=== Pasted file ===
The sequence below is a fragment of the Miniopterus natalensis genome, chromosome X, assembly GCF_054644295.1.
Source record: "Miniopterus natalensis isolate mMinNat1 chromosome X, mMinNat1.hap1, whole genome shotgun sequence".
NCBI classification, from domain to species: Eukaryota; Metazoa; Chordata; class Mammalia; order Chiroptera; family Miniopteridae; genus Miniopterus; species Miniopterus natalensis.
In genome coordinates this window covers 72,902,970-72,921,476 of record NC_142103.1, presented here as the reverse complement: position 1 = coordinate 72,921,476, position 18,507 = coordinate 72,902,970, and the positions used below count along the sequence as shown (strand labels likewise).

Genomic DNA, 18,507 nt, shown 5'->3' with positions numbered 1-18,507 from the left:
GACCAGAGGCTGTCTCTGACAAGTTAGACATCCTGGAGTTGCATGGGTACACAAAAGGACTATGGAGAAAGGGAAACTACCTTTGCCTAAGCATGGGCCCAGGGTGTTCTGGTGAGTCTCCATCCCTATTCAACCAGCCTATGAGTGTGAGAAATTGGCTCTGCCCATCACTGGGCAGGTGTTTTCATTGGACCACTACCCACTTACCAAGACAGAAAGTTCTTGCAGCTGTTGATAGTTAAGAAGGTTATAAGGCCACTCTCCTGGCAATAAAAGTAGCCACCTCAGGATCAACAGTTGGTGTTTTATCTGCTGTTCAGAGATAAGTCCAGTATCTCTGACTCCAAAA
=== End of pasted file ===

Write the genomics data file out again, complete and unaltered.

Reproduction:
The sequence below is a fragment of the Miniopterus natalensis genome, chromosome X, assembly GCF_054644295.1.
Source record: "Miniopterus natalensis isolate mMinNat1 chromosome X, mMinNat1.hap1, whole genome shotgun sequence".
NCBI classification, from domain to species: Eukaryota; Metazoa; Chordata; class Mammalia; order Chiroptera; family Miniopteridae; genus Miniopterus; species Miniopterus natalensis.
In genome coordinates this window covers 72,902,970-72,921,476 of record NC_142103.1, presented here as the reverse complement: position 1 = coordinate 72,921,476, position 18,507 = coordinate 72,902,970, and the positions used below count along the sequence as shown (strand labels likewise).

Genomic DNA, 18,507 nt, shown 5'->3' with positions numbered 1-18,507 from the left:
GACCAGAGGCTGTCTCTGACAAGTTAGACATCCTGGAGTTGCATGGGTACACAAAAGGACTATGGAGAAAGGGAAACTACCTTTGCCTAAGCATGGGCCCAGGGTGTTCTGGTGAGTCTCCATCCCTATTCAACCAGCCTATGAGTGTGAGAAATTGGCTCTGCCCATCACTGGGCAGGTGTTTTCATTGGACCACTACCCACTTACCAAGACAGAAAGTTCTTGCAGCTGTTGATAGTTAAGAAGGTTATAAGGCCACTCTCCTGGCAATAAAAGTAGCCACCTCAGGATCAACAGTTGGTGTTTTATCTGCTGTTCAGAGATAAGTCCAGTATCTCTGACTCCAAAA